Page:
Danny Furtado didn’t come from a family of farmers. So when he started his farm near Pueblo in 2013, he had a lot to learn.
Like what to feed his nine hens and the rooster he named Golden Boy.
Furtado heard about farmers feeding their livestock spent grain, the leftover mash from the brewing process. The few breweries in Pueblo were giving away their grain to area farms, so Furtado called up Cerberus, a Colorado Springs brewery that had recently opened at the time.
“I just went up to whoever I could find at the brewery and talked to them,” Furtado said. “Luckily, it was available.”
With that, the farmer and the brewery entered a relationship with a centuries-long tradition.
Each time Josh Adamski makes a batch of beer at Cerberus, there are three or four 30-gallon cans of spent grain that are of no use to the brewery. Spent grain, which can kind of look like mushy oatmeal, is what’s left over after the mash has extracted the sugars, proteins and nutrients, and it can constitute as much as 85 percent of a brewery’s total byproduct, according to Craftbeer.com.
Because of that, breweries have long found ways to make use of the grain. Cerberus, for example, also makes dog treats out of the spent grain to offer to customers who bring their pets to the brewery.
Handing it over to farmers is a “win-win,” said Adamski, head brewer and co-owner of Cerberus.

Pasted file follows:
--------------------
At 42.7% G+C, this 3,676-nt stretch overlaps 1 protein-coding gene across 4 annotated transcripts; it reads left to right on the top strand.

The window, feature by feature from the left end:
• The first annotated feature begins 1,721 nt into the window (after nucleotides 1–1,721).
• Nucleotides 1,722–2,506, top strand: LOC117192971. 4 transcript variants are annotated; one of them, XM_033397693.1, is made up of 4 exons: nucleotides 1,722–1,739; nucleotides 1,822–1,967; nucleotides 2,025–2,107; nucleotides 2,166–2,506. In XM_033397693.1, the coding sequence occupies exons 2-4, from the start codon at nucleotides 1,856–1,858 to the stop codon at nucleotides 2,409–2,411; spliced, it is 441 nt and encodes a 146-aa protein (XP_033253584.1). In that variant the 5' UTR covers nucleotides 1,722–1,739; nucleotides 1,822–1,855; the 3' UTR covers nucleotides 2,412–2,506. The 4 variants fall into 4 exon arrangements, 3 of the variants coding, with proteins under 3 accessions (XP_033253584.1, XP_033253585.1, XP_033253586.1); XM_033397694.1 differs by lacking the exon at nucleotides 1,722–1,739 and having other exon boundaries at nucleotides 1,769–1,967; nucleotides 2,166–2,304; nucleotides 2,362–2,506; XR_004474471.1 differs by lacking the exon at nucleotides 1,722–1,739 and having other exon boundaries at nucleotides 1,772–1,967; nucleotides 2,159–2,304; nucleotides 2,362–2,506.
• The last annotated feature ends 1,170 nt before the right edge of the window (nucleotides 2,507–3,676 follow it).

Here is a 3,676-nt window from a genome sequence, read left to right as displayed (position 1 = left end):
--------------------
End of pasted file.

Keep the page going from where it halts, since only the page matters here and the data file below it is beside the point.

“You’re helping a farmer out,” he said. “And it’s saving us money.”
Furtado comes by the brewery every Monday afternoon to pick up a load of spent grain. He sometimes drops off a carton of his pasteurized eggs, too.
Adamski says most breweries have a similar system in place. In Colorado Springs, that includes Lost Friend Brewing, FH Beerworks and Goat Patch Brewing Company.
Oskar Blues started its own farm — called Hops & Heifers — in the early 2010s. Along with growing its own hops, it has used its spent grain to feed animals that eventually are slaughtered for meat to use at Oskar Blues restaurants.
Talk about full circle.
Furtado now has 150 chickens on his farm. And his animals love the spent grains along with a dry feed he buys that’s full of vitamins and minerals.
Thanks to the free grain from Cerberus, Furtado only has to buy feed every six months.
“It mainly helps supplement the cost,” Furtado said. “That means I can provide a cheaper product, which I try to do, because free range stuff isn’t cheap. It’s worth it, don’t get me wrong.”
It also helps out the brewery. The spent grain would likely just go in the trash if not for farmers.
“Why throw it in the landfill when we can use it for something?” Furtado said.